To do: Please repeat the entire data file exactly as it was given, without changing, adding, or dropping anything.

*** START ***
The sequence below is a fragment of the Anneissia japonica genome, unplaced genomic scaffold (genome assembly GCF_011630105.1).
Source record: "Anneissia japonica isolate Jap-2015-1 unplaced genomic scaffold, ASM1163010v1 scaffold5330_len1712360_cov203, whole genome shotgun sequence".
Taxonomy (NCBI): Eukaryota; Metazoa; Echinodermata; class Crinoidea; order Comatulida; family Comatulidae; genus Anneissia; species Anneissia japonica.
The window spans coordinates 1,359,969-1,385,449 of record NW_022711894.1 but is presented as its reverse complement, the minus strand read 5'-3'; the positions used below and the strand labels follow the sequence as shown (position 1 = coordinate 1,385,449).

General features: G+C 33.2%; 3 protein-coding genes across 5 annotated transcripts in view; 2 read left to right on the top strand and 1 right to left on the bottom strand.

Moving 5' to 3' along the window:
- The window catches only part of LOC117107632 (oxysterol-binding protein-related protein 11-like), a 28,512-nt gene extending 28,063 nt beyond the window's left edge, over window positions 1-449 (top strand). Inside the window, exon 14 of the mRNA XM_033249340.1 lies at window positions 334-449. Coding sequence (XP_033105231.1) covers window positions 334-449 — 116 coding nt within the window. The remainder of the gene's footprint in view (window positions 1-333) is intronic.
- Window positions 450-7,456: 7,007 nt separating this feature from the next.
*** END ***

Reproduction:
The sequence below is a fragment of the Anneissia japonica genome, unplaced genomic scaffold (genome assembly GCF_011630105.1).
Source record: "Anneissia japonica isolate Jap-2015-1 unplaced genomic scaffold, ASM1163010v1 scaffold5330_len1712360_cov203, whole genome shotgun sequence".
Taxonomy (NCBI): Eukaryota; Metazoa; Echinodermata; class Crinoidea; order Comatulida; family Comatulidae; genus Anneissia; species Anneissia japonica.
The window spans coordinates 1,359,969-1,385,449 of record NW_022711894.1 but is presented as its reverse complement, the minus strand read 5'-3'; the positions used below and the strand labels follow the sequence as shown (position 1 = coordinate 1,385,449).

General features: G+C 33.2%; 3 protein-coding genes across 5 annotated transcripts in view; 2 read left to right on the top strand and 1 right to left on the bottom strand.

Moving 5' to 3' along the window:
- The window catches only part of LOC117107632 (oxysterol-binding protein-related protein 11-like), a 28,512-nt gene extending 28,063 nt beyond the window's left edge, over window positions 1-449 (top strand). Inside the window, exon 14 of the mRNA XM_033249340.1 lies at window positions 334-449. Coding sequence (XP_033105231.1) covers window positions 334-449 — 116 coding nt within the window. The remainder of the gene's footprint in view (window positions 1-333) is intronic.
- Window positions 450-7,456: 7,007 nt separating this feature from the next.